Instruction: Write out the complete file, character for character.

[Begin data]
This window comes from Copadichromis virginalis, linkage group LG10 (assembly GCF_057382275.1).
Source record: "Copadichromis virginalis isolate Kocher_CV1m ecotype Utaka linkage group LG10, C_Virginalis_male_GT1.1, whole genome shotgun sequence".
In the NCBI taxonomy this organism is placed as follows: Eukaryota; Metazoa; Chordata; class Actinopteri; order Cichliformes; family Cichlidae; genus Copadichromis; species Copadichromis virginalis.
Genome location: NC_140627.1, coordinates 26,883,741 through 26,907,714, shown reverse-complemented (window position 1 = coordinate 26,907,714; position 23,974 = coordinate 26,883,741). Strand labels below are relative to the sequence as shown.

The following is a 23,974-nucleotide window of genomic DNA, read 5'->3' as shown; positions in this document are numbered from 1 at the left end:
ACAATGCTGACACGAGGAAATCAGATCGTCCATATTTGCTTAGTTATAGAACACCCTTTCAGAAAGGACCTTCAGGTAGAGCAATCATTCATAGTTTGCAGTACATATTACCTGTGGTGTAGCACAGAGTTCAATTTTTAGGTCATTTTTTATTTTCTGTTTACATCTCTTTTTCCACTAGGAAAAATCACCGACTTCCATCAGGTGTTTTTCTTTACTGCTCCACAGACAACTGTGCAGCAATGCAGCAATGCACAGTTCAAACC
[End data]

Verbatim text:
This window comes from Copadichromis virginalis, linkage group LG10 (assembly GCF_057382275.1).
Source record: "Copadichromis virginalis isolate Kocher_CV1m ecotype Utaka linkage group LG10, C_Virginalis_male_GT1.1, whole genome shotgun sequence".
In the NCBI taxonomy this organism is placed as follows: Eukaryota; Metazoa; Chordata; class Actinopteri; order Cichliformes; family Cichlidae; genus Copadichromis; species Copadichromis virginalis.
Genome location: NC_140627.1, coordinates 26,883,741 through 26,907,714, shown reverse-complemented (window position 1 = coordinate 26,907,714; position 23,974 = coordinate 26,883,741). Strand labels below are relative to the sequence as shown.

The following is a 23,974-nucleotide window of genomic DNA, read 5'->3' as shown; positions in this document are numbered from 1 at the left end:
ACAATGCTGACACGAGGAAATCAGATCGTCCATATTTGCTTAGTTATAGAACACCCTTTCAGAAAGGACCTTCAGGTAGAGCAATCATTCATAGTTTGCAGTACATATTACCTGTGGTGTAGCACAGAGTTCAATTTTTAGGTCATTTTTTATTTTCTGTTTACATCTCTTTTTCCACTAGGAAAAATCACCGACTTCCATCAGGTGTTTTTCTTTACTGCTCCACAGACAACTGTGCAGCAATGCAGCAATGCACAGTTCAAACC